Tag Archives: roundworms

Friday Fellow: Large Roundworm of Pigs

by Piter Kehoma Boll

It’s time to go back to the roundworms and to the parasites once more. Probably one of the most famous roundwors is the large roundworm of humans, Ascaris lumbricoides, but today I’m going to talk about its closest relative, the large roundworm of pigs, Ascaris suum.

Found worlwide, the large roundworm of pigs, as its name implies, infects pigs. It is a large worm of the phylum Nematoda and is very similar to the large roundworm of humans, the main difference being simply that the former infects pigs and the latter infects humans.


A typical male (top) and female (bottom) of Ascaris suum. Photo by Wikimedia user VlaminckJ.*

The adult worms live in the intestine of pigs and show sexual dimorphism. Males are smaller, measuring 13–31 cm in length and have a curled posterior end. Females are larger, measuring 20–49 cm and do not have the curled posterior end. They have a light pink to whitish color and may occur in large quantities inside the host.

When sexually mature, a female can lay up to 200 thousand eggs per day and have up to 27 million eggs in its uteri. The eggs are eliminated with the pig feces and remain in the environment where the embryo starts its development. As soon as the eggs are eaten by a pigg, the eggs hatch and the larvae crawl into the walls of the large intestine and reach the bloodstream, being carried to the liver and from there to the lungs. In the lungs, they reach the alveoli and start to migrate upward toward the trachaea and are coughed up and swallowed by the pig, reaching the intestine again. There, they remain in the small intestine and complete their development into adults.

The great similarity of Ascaris suum and Ascaris lumbricoides implicate that they have a recent common ancestor which may have split into the two species after humans started to raise pigs. Eventually Ascaris suum may also infect humans and Ascaris lumbricoides may infect pigs too, but they seem to have a preference and an improved development in their “traditional” host. Molecular studies indicate that the populations of both species seem to be considerable isolated, but there have been some eventual hybridizations, suggesting that they are yet in the process of become fully separate species.

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Leles, D.; Gardner, S. L.; Reinhard, K.; Iñiguez, A.; Araujo, A. (2012) Are Ascaris lumbricoides and Ascaris suum a single species? Parasite and Vector5: 42. https://dx.doi.org/10.1186/1756-3305-5-42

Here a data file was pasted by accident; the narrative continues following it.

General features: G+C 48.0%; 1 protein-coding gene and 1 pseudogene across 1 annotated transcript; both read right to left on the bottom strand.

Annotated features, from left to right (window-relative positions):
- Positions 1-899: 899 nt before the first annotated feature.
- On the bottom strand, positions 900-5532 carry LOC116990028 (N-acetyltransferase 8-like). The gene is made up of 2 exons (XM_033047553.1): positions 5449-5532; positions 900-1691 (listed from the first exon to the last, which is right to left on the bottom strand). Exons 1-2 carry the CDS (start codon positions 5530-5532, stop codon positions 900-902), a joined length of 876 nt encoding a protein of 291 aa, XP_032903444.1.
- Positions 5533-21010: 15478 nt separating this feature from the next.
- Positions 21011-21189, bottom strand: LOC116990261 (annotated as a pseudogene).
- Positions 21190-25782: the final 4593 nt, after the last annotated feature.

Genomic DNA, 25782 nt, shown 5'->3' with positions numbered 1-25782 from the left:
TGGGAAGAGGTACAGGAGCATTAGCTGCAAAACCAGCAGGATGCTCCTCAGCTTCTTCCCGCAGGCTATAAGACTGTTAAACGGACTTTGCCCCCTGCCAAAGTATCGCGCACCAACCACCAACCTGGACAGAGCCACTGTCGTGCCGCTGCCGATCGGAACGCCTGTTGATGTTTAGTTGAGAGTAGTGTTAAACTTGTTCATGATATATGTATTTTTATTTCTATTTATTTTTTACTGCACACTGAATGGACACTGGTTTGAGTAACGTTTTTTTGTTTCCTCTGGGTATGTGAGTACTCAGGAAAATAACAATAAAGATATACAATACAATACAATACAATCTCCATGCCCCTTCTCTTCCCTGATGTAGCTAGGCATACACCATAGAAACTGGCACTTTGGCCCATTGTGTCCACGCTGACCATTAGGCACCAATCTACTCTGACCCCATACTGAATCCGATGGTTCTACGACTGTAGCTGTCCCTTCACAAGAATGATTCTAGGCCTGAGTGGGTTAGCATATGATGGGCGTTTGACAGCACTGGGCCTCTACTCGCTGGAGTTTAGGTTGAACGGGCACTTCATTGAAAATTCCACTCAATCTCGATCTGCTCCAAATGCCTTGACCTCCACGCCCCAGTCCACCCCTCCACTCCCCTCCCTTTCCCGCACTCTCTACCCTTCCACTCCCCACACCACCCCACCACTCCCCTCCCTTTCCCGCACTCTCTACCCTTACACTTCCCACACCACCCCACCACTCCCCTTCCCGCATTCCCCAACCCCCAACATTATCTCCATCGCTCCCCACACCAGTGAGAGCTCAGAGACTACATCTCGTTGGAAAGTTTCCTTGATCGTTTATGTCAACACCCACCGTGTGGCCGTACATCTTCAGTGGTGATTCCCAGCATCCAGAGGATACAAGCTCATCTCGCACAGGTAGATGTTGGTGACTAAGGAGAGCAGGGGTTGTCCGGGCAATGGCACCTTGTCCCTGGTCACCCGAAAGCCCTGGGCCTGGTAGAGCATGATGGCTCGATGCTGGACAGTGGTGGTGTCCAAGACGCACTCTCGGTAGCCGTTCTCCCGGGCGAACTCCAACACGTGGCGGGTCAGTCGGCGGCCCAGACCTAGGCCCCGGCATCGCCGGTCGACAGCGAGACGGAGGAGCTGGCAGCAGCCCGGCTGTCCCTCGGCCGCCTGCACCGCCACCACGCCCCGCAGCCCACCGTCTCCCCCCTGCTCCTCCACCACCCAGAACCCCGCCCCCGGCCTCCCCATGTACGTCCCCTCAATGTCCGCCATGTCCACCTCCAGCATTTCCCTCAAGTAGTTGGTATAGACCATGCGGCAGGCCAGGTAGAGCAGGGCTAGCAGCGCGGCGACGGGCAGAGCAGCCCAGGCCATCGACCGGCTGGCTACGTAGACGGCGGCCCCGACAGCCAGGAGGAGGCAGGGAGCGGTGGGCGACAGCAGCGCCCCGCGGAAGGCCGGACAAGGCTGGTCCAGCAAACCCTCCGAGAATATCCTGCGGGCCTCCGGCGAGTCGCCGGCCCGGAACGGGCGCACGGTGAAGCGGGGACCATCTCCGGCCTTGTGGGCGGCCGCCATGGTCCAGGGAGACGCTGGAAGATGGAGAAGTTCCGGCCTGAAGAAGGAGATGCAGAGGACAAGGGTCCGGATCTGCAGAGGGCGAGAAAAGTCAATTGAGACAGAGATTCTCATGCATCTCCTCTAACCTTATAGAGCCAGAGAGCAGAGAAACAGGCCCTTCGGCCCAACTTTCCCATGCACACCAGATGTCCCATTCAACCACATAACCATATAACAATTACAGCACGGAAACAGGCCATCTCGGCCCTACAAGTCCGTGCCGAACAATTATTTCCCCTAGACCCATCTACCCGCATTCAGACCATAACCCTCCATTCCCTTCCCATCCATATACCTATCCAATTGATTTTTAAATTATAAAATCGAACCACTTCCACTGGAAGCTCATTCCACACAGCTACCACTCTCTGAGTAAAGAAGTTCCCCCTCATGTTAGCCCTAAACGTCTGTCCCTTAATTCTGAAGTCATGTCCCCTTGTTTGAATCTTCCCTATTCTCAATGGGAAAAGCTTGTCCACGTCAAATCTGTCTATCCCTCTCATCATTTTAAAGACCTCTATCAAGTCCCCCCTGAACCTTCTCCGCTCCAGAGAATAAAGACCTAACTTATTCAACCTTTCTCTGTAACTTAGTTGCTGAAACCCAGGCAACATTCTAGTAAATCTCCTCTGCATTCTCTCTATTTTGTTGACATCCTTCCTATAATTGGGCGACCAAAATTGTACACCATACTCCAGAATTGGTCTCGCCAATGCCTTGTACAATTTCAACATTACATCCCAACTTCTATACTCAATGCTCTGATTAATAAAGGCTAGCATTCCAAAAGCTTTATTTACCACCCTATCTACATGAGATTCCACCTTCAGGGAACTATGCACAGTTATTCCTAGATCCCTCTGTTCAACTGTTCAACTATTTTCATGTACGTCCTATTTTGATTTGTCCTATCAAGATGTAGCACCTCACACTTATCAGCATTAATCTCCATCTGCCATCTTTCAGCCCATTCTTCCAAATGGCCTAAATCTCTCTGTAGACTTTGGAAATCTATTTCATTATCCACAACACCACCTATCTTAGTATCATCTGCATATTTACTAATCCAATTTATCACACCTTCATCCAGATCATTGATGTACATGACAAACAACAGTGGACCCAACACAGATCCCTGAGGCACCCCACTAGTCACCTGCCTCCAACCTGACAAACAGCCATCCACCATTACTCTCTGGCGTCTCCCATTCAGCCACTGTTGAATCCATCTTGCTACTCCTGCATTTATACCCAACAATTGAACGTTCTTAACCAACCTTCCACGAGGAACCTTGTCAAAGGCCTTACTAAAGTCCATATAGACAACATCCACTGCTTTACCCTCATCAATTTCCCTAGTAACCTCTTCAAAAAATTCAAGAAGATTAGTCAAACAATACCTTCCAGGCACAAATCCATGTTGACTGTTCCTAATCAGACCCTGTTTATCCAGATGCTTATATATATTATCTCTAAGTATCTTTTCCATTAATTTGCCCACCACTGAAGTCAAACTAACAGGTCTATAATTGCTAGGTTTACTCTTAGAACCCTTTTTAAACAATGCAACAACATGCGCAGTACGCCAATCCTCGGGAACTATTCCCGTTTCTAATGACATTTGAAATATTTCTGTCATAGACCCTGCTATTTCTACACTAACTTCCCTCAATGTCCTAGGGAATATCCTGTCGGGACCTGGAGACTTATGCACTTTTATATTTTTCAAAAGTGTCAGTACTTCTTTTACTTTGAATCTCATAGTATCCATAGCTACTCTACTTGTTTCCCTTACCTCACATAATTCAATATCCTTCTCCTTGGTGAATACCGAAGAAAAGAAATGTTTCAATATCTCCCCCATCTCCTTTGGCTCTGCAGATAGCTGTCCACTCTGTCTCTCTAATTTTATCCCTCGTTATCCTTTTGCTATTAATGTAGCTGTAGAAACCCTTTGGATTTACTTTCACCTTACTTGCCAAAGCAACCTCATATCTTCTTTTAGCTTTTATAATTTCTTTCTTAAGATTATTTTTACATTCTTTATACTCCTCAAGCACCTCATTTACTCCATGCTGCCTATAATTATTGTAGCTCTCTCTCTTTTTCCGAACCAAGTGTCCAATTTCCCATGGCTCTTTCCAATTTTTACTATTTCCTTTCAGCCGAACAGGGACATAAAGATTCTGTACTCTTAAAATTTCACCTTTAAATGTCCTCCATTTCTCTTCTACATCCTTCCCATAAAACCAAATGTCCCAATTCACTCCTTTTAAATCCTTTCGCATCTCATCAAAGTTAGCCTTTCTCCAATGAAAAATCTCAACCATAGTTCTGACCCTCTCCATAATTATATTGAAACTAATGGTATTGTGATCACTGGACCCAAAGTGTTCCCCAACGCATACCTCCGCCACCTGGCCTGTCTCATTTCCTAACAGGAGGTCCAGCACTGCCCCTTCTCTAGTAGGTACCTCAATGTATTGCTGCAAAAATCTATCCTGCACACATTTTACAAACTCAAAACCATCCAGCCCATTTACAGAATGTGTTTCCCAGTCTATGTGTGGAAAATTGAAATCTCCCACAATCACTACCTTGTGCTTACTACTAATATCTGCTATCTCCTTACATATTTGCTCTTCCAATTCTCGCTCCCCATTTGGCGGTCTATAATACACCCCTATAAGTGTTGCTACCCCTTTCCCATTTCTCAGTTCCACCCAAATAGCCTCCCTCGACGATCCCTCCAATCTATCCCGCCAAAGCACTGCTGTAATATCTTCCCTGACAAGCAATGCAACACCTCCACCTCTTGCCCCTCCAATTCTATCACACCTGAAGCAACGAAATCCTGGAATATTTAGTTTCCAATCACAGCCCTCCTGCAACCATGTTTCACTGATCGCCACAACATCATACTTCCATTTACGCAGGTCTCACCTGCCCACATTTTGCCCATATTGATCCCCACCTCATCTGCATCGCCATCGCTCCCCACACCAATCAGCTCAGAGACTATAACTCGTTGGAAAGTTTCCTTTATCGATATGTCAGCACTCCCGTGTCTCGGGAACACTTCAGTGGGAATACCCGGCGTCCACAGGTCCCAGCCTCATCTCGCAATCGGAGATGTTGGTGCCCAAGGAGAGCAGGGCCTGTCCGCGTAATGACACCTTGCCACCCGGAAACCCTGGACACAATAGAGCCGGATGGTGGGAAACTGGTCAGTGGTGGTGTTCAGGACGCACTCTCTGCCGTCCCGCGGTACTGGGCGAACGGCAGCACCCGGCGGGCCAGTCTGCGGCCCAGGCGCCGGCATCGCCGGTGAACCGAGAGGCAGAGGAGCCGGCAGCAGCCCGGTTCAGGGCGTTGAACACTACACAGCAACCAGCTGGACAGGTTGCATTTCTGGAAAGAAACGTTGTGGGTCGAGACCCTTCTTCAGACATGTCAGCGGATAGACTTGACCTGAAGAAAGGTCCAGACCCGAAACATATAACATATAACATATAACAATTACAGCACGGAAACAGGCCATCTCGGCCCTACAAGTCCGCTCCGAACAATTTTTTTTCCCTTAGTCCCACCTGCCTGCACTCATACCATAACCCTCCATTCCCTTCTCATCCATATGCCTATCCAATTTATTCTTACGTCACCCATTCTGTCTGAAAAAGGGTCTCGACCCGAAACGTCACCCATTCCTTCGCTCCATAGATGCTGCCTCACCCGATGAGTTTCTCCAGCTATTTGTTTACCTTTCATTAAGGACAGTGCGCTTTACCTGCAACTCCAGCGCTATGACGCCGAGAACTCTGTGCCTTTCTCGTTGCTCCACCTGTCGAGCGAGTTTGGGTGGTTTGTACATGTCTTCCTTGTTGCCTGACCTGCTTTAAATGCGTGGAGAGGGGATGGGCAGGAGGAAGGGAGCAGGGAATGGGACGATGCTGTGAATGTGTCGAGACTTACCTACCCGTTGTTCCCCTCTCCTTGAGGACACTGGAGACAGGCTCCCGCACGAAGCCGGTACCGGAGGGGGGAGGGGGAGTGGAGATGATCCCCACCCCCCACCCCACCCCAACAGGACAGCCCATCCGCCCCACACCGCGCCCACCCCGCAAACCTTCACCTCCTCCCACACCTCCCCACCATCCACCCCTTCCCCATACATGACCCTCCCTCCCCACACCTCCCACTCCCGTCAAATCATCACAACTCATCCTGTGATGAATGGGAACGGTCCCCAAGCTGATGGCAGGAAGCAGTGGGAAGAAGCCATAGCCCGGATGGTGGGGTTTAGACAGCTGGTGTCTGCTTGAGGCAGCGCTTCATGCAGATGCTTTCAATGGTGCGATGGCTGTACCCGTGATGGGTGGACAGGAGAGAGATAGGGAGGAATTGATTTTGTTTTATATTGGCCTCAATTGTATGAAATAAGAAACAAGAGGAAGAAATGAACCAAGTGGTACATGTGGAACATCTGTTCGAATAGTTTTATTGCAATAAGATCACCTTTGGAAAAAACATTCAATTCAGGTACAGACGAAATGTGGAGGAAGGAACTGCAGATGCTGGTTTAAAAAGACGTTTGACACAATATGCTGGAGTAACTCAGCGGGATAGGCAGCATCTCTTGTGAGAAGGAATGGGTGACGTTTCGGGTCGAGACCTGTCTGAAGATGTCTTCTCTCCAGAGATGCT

Wikipedia. Ascaris suum. Available at: < https://en.wikipedia.org/wiki/Ascaris_suum >. Access on November 6, 2017.

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Friday Fellow: Brown-gutted Mud Roundworm

by Piter Kehoma Boll

If you have your face buried in the mud at the bottom of a European lake, you may end up finding some of those tiny little roundworms known as Monhystera stagnalis. As usual, there is no common name for this species, but I decided to call it brown-gutted mud roundworm. Why? Because it lives in the mud and has a reddish-brown gut.


An individual of Monhystera stagnalis. Photo by Marco Spiller.*

The brown-gutted mud roundworm is a widely distributed roundworm species, being common especially throughout Europe. It inhabits the fine sediments at the bottom of freshwater bodies, both stagnant and flowing, where it feeds on the organic material deposit in this medium, having a special taste for bacteria. It is able to survive in moderate organic pollution, but is sensitive to low oxygen levels.

It is one of the most common nematode species in its environment and it is very small, measuring around 1 mm in length, females being slightly longer than males. They are found in all depths of the sediment and seem to have a preference for staying closer to the surface during winter and deeper in the mud during summer.

Females are ovoviviparous, meaning that they retain the egg inside their bodies until they hatch, so they are pregnant with eggs. Although we are used to think that invertebrates produce hundreds or thousands of eggs at once, this is not the case with the brown-gutted mud roundworm. Females are usually pregnant of a single egg, sometimes with two or three. They are modest worms.

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Pehofer, H. (1989). Spatial Distribution of the Nematode Fauna and Production of Three Nematodes (Tobrilus gracilis, Monhystera stagnalis, Ethmolaimus pratensis) in the Profundal of Piburger See (Austria, 913 m a.s.l) Internationale Revue der gesamten Hydrobiologie und Hydrographie, 74 (2), 135-168 DOI: 10.1002/iroh.19890740203

Traunspurger, W. (1996). Autecology of Monhystera paludicola De Man, 1880 – Seasonal, Bathymetric and Vertical Distribution of a Free-living Nematode in an Oligotrophic Lake Internationale Revue der gesamten Hydrobiologie und Hydrographie, 81 (2), 199-211 DOI: 10.1002/iroh.19960810205

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New Species: November 1 to 10

by Piter Kehoma Boll

Here is a list of species described from November 1 to  November 10. It certainly does not include all described species. Most information comes from the journals Mycokeys, Phytokeys, Zookeys, Phytotaxa, Zootaxa, International Journal of Systematic and Evolutionary Microbiology, and Systematic and Applied Microbiology, as well as journals restricted to certain taxa.


The sea slug Dendronotus robilliardi is a new species described in the past 10 days.












Mud Dragons






Cartilaginous fishes

Ray-finned fishes


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